D-Wave previews Next-Gen Quantum Computing Platform

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Roadway-style drawing of qubits (dots) and couplers (lines) in a P3-sized Pegasus(0) processor, where curved blue lines are “internal” couplers, long red lines are “external” couplers, and short red lines are “odd” couplers.

Today D-Wave Systems released a preview of its next-generation quantum computing platform incorporating hardware, software and tools to accelerate and ease the delivery of quantum computing applications.

Quantum computing is only as valuable as the applications customers can run,” said Alan Baratz, chief product officer, D-Wave. “With the next-generation platform, we are making investments in things like connectivity and hybrid software and tools to allow customers to solve even more complex problems at greater scale, bringing new emerging quantum applications to life. Every decision we’ve made and every decision we’ll make will reflect an ongoing commitment to helping developers learn quantum systems and helping customers build the first commercial quantum killer applications.”

Reflecting years of customer feedback, the platform captures users’ priorities and business requirements and will deliver significant performance gains and greater solution precision. Users will also benefit from the ability to embed larger problems on the quantum computer, speeding the development of commercial quantum applications.

The next-generation D-Wave quantum platform will include ongoing upgrades available through the cloud, a new quantum system and new software for tools and applications:

  • New Topology: The Pegasus topology is the most connected of any commercial quantum system in the world. Currently, each qubit in the Chimera topology is connected to six other qubits. With the Pegasus topology, each qubit is connected to 15 other qubits. With two and a half times more connectivity, Pegasus enables the embedding of larger problems with fewer physical qubits than the Chimera topology. The D-Wave Ocean software development kit (SDK) includes tools for generating the Pegasus topology. Interested users can try embedding their problems on Pegasus. Technical information on the Pegasus topology can be found in this white paper, and a visualization of the topology can be found here
  • D-Wave Ocean development tools: Ocean include compilers for easy porting of users’ problems into the Pegasus topology (including problems embedded into the Chimera topology). Interested users can explore a Pegasus simulation today and trial the topology in the Ocean tools (link to Ocean, Pegasus GIF and link to white paper here).
  • Lower Noise: The next-generation system will include the lowest-noise commercially-available quantum processing units (QPUs) ever produced by D-Wave. This new QPU technology further improves qubit coherence, and paves the way to even greater speedups for existing and new quantum computing applications.
  • Increased Qubit Count: With more than 5000 qubits, the next-generation platform will more than double the qubit count of the existing D-Wave 2000Q system. Combining more qubits with the new topology will give quantum programmers access to a larger, denser, and more powerful graph for building commercial quantum applications.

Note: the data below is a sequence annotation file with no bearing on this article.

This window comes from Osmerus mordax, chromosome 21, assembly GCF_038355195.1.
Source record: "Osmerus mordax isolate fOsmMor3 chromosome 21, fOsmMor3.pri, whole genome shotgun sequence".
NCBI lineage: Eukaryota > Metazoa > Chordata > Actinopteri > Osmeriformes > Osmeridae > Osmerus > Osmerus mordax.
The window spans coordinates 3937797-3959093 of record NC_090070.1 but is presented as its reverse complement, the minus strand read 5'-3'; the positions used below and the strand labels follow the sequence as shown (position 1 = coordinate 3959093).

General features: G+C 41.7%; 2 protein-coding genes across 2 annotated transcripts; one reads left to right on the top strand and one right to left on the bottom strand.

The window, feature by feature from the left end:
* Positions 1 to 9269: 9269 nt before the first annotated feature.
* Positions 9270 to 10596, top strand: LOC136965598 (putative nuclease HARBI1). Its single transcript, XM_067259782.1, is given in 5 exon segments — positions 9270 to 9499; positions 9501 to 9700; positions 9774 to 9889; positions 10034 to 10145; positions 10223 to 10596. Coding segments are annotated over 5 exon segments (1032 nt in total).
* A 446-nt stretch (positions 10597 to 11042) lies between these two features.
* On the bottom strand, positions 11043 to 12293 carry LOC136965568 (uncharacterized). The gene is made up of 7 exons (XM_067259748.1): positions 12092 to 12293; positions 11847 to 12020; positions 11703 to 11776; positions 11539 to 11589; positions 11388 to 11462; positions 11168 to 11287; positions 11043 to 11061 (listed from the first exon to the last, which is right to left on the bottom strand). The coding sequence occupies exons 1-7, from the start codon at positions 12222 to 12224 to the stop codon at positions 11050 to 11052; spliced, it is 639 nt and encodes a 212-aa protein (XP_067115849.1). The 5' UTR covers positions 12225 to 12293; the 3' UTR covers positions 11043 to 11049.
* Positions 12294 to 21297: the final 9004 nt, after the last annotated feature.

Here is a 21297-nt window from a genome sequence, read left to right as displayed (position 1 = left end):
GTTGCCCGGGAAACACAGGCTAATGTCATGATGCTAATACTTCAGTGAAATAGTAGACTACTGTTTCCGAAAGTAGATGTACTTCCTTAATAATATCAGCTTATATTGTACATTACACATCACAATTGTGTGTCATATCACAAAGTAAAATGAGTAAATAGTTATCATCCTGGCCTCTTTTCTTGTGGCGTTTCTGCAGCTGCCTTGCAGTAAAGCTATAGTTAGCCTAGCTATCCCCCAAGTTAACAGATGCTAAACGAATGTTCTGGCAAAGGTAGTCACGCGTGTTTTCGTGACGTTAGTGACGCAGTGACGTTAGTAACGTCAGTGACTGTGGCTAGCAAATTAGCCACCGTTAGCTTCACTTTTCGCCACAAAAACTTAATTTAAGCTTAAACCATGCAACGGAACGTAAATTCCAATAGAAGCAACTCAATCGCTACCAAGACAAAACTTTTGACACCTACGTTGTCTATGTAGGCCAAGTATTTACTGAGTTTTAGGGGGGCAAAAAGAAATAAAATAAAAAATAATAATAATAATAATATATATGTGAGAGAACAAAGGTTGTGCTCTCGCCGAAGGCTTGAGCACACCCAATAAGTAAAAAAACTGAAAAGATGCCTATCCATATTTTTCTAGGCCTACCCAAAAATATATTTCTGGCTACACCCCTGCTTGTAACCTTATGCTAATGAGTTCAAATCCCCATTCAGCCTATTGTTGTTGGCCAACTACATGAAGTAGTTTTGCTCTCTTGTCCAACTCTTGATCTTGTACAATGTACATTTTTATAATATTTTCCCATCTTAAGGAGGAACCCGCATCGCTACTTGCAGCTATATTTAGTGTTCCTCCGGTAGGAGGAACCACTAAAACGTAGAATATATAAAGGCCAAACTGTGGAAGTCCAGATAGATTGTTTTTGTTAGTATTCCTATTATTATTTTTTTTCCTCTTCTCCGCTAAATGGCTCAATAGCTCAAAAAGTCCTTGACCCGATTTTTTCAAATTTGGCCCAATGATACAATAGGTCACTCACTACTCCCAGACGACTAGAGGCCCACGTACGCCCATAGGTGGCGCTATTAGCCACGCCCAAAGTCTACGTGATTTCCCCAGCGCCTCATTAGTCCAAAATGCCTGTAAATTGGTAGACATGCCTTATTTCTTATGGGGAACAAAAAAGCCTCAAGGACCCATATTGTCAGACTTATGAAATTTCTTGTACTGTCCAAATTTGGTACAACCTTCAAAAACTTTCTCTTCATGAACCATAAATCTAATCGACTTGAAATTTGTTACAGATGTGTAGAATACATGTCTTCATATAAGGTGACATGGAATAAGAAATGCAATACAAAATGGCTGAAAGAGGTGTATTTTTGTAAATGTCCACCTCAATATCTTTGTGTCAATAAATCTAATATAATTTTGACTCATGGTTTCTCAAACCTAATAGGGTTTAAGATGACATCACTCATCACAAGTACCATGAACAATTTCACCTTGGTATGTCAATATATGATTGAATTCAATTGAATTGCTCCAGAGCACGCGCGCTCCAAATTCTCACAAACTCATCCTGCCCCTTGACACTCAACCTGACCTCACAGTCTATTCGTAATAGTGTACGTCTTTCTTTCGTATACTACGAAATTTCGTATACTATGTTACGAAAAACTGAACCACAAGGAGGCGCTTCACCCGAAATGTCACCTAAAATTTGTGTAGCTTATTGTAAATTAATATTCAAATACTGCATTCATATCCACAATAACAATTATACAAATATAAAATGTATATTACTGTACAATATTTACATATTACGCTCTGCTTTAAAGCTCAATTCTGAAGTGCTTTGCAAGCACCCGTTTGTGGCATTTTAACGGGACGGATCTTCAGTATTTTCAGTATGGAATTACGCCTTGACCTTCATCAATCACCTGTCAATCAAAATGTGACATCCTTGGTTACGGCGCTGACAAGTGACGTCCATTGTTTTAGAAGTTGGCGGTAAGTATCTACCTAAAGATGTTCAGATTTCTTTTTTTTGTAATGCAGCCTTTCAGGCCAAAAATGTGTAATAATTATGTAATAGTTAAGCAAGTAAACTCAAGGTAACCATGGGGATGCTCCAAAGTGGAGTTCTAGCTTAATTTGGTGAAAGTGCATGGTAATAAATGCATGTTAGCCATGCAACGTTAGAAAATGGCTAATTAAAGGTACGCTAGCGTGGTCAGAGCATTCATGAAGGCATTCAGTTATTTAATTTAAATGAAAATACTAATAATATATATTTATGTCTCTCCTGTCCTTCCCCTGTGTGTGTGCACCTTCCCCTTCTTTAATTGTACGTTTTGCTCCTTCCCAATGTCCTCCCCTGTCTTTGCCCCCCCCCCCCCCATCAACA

• Expansion of Hybrid Software & Tools: Further investments in ease-of-use, automation, and new tools will provide an even more powerful hybrid rapid development environment. The hybrid software and tools will build on the existing D-Wave Hybrid offering, allowing developers to run across both classical and the next-generation quantum platforms in the familiar coding environment, Python. The modular approach incorporates logic to simplify distribution of classical and quantum tasks, allowing developers to interrupt processing and synchronize across systems in order to draw maximum computing power out of each system. Additionally, the open source tools in D-Wave’s Ocean SDK are written in Python and C for ease of use and performance.
  • Flexible Access: The next-generation D-Wave quantum platform will be available to run and build applications by purchasing hours of use through the Leap cloud service, and the next- generation system will also be available for installation at customer sites. Flexible purchase plans allow developers, researchers, governments, institutions, and forward-thinking businesses to get started and access the D-Wave quantum system in the way that works for them and their business.
  • Ongoing Releases: Components of the D-Wave next-generation quantum platform will come to market between now and mid-2020 via ongoing QPU and software updates to be made available through the cloud. The complete system will be available through cloud access and for on- premise installation in mid-2020. Interested users and customers can get started today by using the Ocean tools to embed problems on the new Pegasus topology and will benefit from new components of the platform through Leap as they become available.

D-Wave’s next-generation platform will be a significant milestone in D-Wave’s commitment to help customers succeed in their real-world quantum computing application development efforts. To date, D- Wave customers have developed more than 100 early applications in areas as diverse as airline scheduling, election modeling, quantum chemistry simulation, automotive design, preventative healthcare, logistics and more. Many have also developed software tools that simplify application development. These existing applications, tools and community give developers a wealth of examples to learn from and build upon. The next generation platform promises to continue to expand the variety, performance, precision and breadth of quantum applications.

Download the D-Wave Whitepaper: Next-Generation Topology of D-Wave Quantum Processors

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